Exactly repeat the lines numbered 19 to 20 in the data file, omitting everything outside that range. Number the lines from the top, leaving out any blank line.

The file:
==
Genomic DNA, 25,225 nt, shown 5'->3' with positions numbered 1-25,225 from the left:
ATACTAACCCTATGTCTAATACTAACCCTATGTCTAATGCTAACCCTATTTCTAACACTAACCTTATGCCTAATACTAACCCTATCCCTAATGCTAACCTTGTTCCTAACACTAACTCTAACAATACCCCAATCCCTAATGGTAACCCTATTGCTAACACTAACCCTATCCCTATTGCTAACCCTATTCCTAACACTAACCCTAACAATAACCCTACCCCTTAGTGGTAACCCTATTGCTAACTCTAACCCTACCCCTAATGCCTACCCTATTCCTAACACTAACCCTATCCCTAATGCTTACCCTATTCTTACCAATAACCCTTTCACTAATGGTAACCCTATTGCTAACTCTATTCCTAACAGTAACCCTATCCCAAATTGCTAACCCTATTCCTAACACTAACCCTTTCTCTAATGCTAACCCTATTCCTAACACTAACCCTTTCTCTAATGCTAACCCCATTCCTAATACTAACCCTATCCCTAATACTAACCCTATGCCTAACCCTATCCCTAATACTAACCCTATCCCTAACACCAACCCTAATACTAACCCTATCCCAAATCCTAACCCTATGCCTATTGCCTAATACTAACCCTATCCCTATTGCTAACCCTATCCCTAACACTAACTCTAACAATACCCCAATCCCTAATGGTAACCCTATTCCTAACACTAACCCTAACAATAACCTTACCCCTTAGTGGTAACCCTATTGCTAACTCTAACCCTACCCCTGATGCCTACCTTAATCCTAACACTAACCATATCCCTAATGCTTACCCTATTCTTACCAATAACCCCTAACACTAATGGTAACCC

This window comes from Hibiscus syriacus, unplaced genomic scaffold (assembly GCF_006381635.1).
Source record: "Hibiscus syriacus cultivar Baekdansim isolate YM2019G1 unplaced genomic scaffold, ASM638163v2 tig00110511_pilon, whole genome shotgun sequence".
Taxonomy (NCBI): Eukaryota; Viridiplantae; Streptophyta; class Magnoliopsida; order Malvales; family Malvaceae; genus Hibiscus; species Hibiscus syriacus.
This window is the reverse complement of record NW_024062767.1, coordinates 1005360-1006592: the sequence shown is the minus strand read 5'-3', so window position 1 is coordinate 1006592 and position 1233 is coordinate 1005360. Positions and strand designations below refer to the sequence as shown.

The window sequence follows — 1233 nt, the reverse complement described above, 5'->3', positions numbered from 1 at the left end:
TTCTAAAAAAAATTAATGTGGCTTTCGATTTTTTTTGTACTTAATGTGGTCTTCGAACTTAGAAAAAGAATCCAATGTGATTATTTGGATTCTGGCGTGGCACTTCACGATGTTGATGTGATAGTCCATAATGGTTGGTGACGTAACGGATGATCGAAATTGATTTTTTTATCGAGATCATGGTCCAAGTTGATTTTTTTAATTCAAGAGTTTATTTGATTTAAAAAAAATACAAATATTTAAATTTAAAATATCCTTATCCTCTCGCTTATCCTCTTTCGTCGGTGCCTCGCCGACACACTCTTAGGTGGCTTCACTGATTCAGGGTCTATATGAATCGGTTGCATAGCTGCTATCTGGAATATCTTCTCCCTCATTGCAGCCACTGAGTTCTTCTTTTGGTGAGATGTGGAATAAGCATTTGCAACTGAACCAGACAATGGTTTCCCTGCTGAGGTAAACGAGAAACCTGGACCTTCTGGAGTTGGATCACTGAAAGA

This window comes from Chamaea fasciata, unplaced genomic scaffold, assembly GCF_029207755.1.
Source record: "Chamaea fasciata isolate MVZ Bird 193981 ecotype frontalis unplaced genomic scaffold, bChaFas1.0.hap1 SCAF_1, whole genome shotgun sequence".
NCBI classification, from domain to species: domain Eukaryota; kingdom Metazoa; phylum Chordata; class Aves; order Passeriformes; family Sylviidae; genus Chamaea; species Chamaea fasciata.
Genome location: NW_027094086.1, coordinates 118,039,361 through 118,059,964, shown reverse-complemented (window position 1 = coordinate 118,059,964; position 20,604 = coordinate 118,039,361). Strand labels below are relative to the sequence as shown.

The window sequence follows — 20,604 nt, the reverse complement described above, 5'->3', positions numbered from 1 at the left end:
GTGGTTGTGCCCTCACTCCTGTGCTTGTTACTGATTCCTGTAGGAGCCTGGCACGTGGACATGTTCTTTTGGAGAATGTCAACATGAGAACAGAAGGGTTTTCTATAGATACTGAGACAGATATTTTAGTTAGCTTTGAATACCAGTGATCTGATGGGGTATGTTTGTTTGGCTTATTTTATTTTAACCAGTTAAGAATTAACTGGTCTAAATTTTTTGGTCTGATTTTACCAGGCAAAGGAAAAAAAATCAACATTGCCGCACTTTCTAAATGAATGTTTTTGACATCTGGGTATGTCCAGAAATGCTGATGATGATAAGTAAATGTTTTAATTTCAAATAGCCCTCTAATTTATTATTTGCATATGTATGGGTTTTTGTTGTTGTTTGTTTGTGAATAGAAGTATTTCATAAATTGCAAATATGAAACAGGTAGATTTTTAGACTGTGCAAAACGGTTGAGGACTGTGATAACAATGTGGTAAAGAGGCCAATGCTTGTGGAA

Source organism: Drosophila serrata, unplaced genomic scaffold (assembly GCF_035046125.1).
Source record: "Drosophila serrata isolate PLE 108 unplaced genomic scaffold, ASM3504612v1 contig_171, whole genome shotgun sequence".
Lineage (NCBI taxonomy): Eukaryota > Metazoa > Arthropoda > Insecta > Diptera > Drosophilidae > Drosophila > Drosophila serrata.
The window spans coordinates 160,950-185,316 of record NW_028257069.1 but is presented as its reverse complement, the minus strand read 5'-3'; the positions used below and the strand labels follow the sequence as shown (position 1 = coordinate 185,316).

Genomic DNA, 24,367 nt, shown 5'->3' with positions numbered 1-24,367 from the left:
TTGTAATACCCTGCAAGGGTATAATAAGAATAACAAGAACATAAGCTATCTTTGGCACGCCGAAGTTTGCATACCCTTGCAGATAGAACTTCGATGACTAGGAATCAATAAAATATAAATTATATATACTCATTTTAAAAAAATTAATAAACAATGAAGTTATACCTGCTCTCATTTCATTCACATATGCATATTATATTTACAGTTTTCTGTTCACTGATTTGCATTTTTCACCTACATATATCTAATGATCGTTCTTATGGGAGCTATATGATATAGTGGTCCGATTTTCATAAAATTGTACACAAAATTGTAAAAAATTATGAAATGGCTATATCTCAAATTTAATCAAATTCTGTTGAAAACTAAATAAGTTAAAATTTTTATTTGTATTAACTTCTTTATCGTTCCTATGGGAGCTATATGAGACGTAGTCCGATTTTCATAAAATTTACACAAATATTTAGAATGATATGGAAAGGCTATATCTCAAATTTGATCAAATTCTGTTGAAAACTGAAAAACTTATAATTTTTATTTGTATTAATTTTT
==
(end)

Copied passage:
Genomic DNA, 24,367 nt, shown 5'->3' with positions numbered 1-24,367 from the left:
TTGTAATACCCTGCAAGGGTATAATAAGAATAACAAGAACATAAGCTATCTTTGGCACGCCGAAGTTTGCATACCCTTGCAGATAGAACTTCGATGACTAGGAATCAATAAAATATAAATTATATATACTCATTTTAAAAAAATTAATAAACAATGAAGTTATACCTGCTCTCATTTCATTCACATATGCATATTATATTTACAGTTTTCTGTTCACTGATTTGCATTTTTCACCTACATATATCTAATGATCGTTCTTATGGGAGCTATATGATATAGTGGTCCGATTTTCATAAAATTGTACACAAAATTGTAAAAAATTATGAAATGGCTATATCTCAAATTTAATCAAATTCTGTTGAAAACTAAATAAGTTAAAATTTTTATTTGTATTAACTTCTTTATCGTTCCTATGGGAGCTATATGAGACGTAGTCCGATTTTCATAAAATTTACACAAATATTTAGAATGATATGGAAAGGCTATATCTCAAATTTGATCAAATTCTGTTGAAAACTGAAAAACTTATAATTTTTATTTGTATTAATTTTT